Is Huckabee Conservative?
If someone had told me back in mid October that Mike Huckabee would have a legitimate shot at the Republican nomination, I would not have believed him. Neither would have anyone else. But in the ensuring weeks, Mike Huckabee has picked up a great deal of momentum. Now, according the the latest Rasmussen poll, two points behind Mitt Romney and just ten behind Giuliani. He has consistently placed second to Romney in Iowa.
There is a lot to like about Huckabee. He is quick-witted, and often displays an amazing sense of humor. He communicates well (unlike Bush), and possesses the ability to make positions known. Perhaps more importantly, he can also make them sound reasonable and practical.
His positions on social issues is another big plus. In a election where one frontrunner is pro-abortion, another converted to the pro-life cause two years ago, and another inexplicably opposes a human life amendment to the Constitution, values voters feel as if they have been pushed aside. (And it's not like they were a deciding force in the 2004 election or anything). Huckabee, with his strong and eloquent defense of life, is an ideal candidate for this issue.
Equally as important, Huckabee seems to a different kind of politician. He doesn't take himself too seriously. He does not sound like he has come from Washington, as the rest of the candidates do. He sounds like an average man from the South who wants to serve the American people (like another recent President, also from Arkansas). Huckabee's recent ad with Chuck Norris ("My plan for the border? Two words: Chuck Norris") was cheesy- but effective. It is a microcosm of Huckebee's campaign.
However, many conservative writers and bloggers display a remarkably strong repugnance to Huckabee. Many say that he is far too liberal, that he is a "false" conservative. Opposition to Huckabee comes on three main grounds: that he is a proponent of big, tax and spend government, that he is a not wholly opposed to illegal immigration, and Wayne Dumond.
It is tempting to wonder how anyone can be too liberal in a Republican race that features Rudy Giuliani as its frontrunner. Giuliani is liberal on at least five major issues (abortion, guns, gay rights, sanctuary cities, and global warming). In this election, being a pure, unblemished conservative is probably not necessary- its more of a having to be more conservative than Giuliani type of thing. However, it is informative to take a look at the three main charges against Huckabee.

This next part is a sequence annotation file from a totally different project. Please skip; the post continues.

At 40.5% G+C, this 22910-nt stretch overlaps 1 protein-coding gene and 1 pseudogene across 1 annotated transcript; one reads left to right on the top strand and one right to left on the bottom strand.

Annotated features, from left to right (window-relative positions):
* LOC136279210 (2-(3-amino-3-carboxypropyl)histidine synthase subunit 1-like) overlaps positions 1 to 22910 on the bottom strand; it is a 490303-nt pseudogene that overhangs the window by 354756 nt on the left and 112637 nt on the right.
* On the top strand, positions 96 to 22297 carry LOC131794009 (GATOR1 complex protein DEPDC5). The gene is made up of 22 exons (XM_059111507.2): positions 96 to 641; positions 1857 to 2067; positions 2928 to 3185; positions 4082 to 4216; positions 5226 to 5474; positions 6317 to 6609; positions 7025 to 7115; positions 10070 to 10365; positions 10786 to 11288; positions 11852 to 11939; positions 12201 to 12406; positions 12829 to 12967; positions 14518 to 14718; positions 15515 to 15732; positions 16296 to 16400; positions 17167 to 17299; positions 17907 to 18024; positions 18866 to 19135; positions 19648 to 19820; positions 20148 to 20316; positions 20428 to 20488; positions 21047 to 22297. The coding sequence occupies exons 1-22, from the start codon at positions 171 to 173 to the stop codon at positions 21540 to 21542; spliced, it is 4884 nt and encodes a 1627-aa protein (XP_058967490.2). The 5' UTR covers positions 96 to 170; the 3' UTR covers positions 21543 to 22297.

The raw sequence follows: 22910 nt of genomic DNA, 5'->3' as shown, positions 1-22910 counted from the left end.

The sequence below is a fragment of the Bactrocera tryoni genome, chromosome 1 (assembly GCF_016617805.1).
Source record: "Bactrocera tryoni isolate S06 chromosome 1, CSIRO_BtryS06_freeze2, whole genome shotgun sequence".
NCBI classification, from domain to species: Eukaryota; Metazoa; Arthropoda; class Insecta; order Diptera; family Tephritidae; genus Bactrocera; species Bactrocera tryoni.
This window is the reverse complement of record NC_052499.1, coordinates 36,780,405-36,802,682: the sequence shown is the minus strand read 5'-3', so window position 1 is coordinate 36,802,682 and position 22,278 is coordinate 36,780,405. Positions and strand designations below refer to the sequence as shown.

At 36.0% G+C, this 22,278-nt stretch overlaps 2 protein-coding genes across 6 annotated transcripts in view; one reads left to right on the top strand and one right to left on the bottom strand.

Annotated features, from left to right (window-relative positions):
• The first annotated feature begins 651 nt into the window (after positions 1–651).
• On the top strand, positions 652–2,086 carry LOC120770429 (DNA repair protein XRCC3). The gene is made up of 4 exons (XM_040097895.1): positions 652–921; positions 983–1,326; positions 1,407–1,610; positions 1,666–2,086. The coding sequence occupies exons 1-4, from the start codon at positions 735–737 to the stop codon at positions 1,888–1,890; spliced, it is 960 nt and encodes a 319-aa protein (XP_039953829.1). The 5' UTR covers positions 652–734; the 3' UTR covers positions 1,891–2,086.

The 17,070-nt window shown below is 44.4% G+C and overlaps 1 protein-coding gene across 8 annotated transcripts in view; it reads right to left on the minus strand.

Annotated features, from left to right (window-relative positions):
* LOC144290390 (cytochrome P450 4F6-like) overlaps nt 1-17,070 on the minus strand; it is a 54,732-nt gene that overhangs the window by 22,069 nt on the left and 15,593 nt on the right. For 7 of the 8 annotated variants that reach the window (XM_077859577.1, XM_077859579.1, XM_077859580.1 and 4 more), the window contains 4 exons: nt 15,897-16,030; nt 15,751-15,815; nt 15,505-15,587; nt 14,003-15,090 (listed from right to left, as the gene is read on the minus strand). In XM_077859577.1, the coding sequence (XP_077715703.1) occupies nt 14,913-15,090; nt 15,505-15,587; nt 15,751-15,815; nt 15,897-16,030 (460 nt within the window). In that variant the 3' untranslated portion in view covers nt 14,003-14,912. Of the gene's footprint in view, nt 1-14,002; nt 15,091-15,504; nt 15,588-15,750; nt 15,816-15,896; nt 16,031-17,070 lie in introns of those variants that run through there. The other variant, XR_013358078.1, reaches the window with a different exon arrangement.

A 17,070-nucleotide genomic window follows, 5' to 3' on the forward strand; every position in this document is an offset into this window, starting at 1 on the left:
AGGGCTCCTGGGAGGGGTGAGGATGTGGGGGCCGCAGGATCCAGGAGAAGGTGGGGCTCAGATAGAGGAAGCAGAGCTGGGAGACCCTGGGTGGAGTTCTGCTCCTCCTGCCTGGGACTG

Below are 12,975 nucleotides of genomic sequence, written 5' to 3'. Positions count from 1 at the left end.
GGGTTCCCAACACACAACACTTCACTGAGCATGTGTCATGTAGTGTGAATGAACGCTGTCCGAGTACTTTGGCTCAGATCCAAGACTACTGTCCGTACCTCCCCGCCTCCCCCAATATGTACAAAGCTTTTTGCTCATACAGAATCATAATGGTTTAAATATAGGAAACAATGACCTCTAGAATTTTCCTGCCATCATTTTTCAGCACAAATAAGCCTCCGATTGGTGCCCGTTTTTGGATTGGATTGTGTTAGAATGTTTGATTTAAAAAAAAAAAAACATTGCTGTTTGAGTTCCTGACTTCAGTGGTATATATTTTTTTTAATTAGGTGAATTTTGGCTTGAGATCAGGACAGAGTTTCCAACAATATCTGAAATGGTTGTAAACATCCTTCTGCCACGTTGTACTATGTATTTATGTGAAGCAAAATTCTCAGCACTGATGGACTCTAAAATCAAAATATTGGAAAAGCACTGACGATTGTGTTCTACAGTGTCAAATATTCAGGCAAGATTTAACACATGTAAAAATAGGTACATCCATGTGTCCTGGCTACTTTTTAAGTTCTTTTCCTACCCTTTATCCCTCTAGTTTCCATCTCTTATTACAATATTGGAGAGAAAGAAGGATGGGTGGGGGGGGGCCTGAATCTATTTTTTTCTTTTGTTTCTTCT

To charge that Huckabee is in love with government, the only possible response is: guilty as charged. He raised spending in Arkansas. He has expressed support of a federal smoking ban. It is clear that he sees a significant place for government in the lives of Americans.
As to the second part of the first charge (that he would raise taxes), the situation is complex. He raised taxes as governor of Arkansas, which is a major factor in the Cato Institutes grade of F for fiscal policies. But now, he claims to be against any tax hikes.
Huckabee now supports the FairTax, which is basically a plan that would eliminate income taxes and supplant them with a really, really high sales tax. There are more that a few flaws in this plan (to begin with, it might not be the most efficient way to get money into the economy, as any expenditure is taxed through the roof), and National Review Online is probably right in calling it "half-baked". However, his support for this plan does give hope that perhaps Huckabee would push for tax cuts, or at the minimum keep the Bush tax cuts where they are.
So the first charge is half right, half possibly wrong. The second charge, which is that he is weak on immigration? His position is a little more ambiguous. He says that he does not support amnesty, which is good. But supports a "path to citizenship", which is bad. But wants the "path to citizenship" to require a fine and a place at the end of the line, which is acceptable. But he supported the infamous "amnesty bill" (the mention of which still sends shivers down conservatives spines), which didn't provide a pathway to citizenship, it essentially was a method of handing out green cards.
Huckabee's position on immigration must also be considered a weakness. So what of Wayne Dumond? Dumond was a convicted rapist who was sentanced to life in prison. It was possible to feel that he was treated badly- Bill Clinton may have been harsh on him because his victim (Dumond's, not Clinton's, I know its hard to keep track of predators here, but bear with me) was a Clinton relative, and Dumond was castrated (though some believed that he did it himself. It happens sometimes among sex offenders) Huckabee felt sorry for him, and commuted Dumond's sentence to a still lengthy 39 years- but with the possibility of parole. Dumond got parole- with Huckabee's support, and raped and killed again.
In this sounds familar, think Willie Horton. This mistake transcends right and left and instead is a insult to common sense. Things like this cast serious doubt on Mike Huckabee's judgement.
So, it appears that those who do not consider Huckabee the right man for the job are correct. His popularity is a reflection of the ideological weakness of his opponents. His popularity is a reflection of the desperation of social conservatives.
Count me among them. If the election were to come down to Giuliani versus Huckabee, I would vote Huckabee. Without hesitation. However, it would be better if it were neither.